In fact, I'm hearing nuances in the music that I hadn't heard before. And at a lower volume! I think it's because the Etymotic buds effectively isolate sound of the music, shutting out the external noise. The three-phlange ear-tips that come already on the earbuds (there are two more sets of two-phlange replacement tips, and a set of foam tips as well) turned out to be the right fit for me, and they seem to work by forming a seal in your ear canal that blocks out most external noise. To give you an idea, I can hear the bus going by if I have them in when I'm standing on the curb, and I can hear sirens, etc., but when someone tries to talk to me I have to take them out. And if I don't see them talking to me, or they don't otherwise get my attention, I won't hear them.
The only drawback I can think of is that you can't wear these earbuds if you can't stand or can't get used to the idea of having something in your ear. And I mean pretty deep in your ear at that. The two-phlange tips might be a better fit, but they probably still create the same kind of feeling of "suction" that the three-phlange tips cause. They're also a little tricky to take out of your ear. Pulling on the chords is the most tempting way, but is also the quickest way to damage the earbuds. The instructions say to grab the base of each earbud, twist, and pull to get them out. That works unless you have them very securely inserted. Then you'd better grab the base and the outermost phlange, because otherwise the rubber ear-tips will stay in your ear. (Fortunately, they're pretty easy to take out if that happens. Also, one reviewer on Amazon figured out another way to get the earbuds out without pulling the chords, using fishwire.)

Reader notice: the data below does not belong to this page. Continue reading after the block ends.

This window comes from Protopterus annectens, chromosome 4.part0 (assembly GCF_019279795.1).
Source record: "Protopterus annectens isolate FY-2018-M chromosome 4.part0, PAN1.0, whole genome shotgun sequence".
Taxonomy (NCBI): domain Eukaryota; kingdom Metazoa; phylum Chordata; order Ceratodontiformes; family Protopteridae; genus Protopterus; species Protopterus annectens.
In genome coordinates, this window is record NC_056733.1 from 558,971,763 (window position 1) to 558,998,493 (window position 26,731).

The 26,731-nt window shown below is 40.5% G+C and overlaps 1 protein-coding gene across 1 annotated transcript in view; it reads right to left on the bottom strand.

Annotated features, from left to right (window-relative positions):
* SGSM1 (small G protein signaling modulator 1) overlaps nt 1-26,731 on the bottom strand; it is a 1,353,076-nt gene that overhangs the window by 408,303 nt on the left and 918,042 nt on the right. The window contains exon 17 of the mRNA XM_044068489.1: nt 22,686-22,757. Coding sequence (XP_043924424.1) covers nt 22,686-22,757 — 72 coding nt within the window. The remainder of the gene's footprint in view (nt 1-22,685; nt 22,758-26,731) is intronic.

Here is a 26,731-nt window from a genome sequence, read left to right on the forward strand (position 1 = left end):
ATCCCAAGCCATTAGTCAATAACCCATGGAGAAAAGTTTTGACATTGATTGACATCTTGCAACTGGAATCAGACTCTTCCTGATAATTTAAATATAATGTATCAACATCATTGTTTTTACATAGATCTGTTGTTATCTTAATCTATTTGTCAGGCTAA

Having gone through several accessories for the iPod, I can confidently say these two are among my favorites.